pam | R Documentation |

Partitioning (clustering) of the data into `k`

clusters “around
medoids”, a more robust version of K-means.

```
pam(x, k, diss = inherits(x, "dist"),
metric = c("euclidean", "manhattan"),
medoids = if(is.numeric(nstart)) "random",
nstart = if(variant == "faster") 1 else NA,
stand = FALSE, cluster.only = FALSE,
do.swap = TRUE,
keep.diss = !diss && !cluster.only && n < 100,
keep.data = !diss && !cluster.only,
variant = c("original", "o_1", "o_2", "f_3", "f_4", "f_5", "faster"),
pamonce = FALSE, trace.lev = 0)
```

`x` |
data matrix or data frame, or dissimilarity matrix or object,
depending on the value of the In case of a matrix or data frame, each row corresponds to an
observation, and each column corresponds to a variable. All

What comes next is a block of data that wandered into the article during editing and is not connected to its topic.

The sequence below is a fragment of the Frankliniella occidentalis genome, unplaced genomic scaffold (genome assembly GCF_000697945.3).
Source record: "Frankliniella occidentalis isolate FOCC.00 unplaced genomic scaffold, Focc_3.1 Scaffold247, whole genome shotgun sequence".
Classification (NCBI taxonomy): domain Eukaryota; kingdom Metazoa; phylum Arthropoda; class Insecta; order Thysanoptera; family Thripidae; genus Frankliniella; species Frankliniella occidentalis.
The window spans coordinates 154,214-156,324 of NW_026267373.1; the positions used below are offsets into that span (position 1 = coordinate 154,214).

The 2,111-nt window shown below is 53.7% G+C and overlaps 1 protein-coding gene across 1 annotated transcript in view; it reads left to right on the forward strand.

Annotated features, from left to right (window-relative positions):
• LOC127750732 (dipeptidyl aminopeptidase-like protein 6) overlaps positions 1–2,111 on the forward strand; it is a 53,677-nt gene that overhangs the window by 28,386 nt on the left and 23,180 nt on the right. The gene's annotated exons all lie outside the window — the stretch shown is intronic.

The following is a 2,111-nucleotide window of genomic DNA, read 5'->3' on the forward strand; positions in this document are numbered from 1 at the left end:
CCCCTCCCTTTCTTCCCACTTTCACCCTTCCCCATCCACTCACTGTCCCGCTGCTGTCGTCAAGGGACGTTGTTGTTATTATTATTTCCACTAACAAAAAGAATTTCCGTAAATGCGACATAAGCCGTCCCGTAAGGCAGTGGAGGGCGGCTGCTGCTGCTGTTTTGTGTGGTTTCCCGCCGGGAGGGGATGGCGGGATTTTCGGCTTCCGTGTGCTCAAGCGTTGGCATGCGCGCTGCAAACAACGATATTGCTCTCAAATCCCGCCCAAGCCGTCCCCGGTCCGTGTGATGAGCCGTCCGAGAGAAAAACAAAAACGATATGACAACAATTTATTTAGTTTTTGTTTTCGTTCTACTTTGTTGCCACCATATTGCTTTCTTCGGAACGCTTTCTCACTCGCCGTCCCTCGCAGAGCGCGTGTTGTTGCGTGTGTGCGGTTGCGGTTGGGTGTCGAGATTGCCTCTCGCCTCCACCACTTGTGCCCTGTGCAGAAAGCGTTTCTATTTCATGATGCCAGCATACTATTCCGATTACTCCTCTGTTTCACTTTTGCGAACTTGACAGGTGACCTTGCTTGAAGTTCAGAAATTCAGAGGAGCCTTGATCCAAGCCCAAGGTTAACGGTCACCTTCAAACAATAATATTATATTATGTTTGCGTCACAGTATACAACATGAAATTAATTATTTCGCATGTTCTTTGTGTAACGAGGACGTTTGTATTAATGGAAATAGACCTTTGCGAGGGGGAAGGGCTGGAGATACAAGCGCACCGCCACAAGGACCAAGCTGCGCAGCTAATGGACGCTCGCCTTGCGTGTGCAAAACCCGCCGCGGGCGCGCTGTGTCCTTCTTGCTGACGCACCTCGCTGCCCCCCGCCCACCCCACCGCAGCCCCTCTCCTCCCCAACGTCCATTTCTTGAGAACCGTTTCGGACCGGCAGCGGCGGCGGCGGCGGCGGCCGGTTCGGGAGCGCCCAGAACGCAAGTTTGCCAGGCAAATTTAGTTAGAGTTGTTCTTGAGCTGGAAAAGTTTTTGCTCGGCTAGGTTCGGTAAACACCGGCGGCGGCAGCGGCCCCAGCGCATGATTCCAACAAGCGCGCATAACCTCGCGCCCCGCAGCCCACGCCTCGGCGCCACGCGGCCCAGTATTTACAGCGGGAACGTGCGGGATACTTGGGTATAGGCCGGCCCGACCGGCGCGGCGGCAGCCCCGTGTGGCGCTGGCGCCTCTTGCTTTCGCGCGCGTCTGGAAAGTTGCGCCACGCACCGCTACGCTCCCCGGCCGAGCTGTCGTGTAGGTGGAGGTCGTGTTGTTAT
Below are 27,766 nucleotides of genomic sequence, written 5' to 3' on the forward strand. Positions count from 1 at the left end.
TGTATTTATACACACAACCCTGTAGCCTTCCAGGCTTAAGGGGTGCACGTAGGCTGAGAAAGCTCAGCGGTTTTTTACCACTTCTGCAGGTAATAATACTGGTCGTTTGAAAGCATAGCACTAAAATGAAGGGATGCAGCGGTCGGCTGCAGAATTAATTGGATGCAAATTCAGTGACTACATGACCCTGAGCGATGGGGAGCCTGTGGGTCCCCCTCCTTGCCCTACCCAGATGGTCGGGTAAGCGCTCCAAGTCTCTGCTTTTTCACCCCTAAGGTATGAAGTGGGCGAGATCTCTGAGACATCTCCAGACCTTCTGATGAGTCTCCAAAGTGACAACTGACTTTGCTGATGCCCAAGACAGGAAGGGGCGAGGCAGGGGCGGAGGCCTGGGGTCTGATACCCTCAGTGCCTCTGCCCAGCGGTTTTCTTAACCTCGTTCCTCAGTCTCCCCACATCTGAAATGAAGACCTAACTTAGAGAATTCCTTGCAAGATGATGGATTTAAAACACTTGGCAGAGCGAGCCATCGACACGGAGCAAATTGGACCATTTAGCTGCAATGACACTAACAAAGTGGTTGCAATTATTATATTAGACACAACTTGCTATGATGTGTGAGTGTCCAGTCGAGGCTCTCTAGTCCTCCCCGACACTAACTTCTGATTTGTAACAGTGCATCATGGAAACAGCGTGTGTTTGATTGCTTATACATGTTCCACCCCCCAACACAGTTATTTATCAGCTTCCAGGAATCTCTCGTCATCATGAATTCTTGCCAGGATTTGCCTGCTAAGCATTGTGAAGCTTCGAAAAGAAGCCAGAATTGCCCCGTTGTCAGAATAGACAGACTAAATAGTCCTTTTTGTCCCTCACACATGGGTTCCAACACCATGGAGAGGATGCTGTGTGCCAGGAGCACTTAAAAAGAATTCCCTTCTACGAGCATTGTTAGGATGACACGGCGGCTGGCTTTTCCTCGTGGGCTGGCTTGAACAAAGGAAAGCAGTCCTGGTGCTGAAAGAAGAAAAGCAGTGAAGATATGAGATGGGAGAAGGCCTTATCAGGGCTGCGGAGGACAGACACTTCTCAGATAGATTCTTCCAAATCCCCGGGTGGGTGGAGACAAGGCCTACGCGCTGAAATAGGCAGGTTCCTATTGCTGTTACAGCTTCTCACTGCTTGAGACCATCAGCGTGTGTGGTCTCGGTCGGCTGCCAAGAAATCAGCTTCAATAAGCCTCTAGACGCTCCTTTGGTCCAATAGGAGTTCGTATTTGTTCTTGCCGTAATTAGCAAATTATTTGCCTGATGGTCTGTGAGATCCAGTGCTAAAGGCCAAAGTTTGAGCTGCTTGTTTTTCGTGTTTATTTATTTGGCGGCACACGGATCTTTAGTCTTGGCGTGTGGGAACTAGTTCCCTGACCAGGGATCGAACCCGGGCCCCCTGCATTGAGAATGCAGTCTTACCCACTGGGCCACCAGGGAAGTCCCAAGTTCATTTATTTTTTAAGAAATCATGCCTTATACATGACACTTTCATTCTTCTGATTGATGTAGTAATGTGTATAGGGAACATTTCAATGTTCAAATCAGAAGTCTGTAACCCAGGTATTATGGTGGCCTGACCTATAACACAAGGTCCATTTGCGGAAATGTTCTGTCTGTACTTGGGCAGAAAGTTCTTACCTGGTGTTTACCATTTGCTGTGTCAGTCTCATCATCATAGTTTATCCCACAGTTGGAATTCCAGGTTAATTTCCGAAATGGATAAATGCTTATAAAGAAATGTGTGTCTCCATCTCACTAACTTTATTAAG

variables must be numeric (or logical). Missing values ( In case of a dissimilarity matrix, |

`k` |
positive integer specifying the number of clusters, less than the number of observations. |

`diss` |
logical flag: if TRUE (default for |

`metric` |
character string specifying the metric to be used for calculating
dissimilarities between observations. |

`medoids` |
NULL (default) or length- |

`nstart` |
used only when |

`stand` |
logical; if true, the measurements in |

`cluster.only` |
logical; if true, only the clustering will be computed and returned, see details. |

`do.swap` |
logical indicating if the |

`keep.diss, keep.data` |
logicals indicating if the dissimilarities
and/or input data |

`pamonce` |
logical or integer in |

`variant` |
a |

`trace.lev` |
integer specifying a trace level for printing
diagnostics during the build and swap phase of the algorithm.
Default |

The basic `pam`

algorithm is fully described in chapter 2 of
Kaufman and Rousseeuw(1990). Compared to the k-means approach in `kmeans`

, the
function `pam`

has the following features: (a) it also accepts a
dissimilarity matrix; (b) it is more robust because it minimizes a sum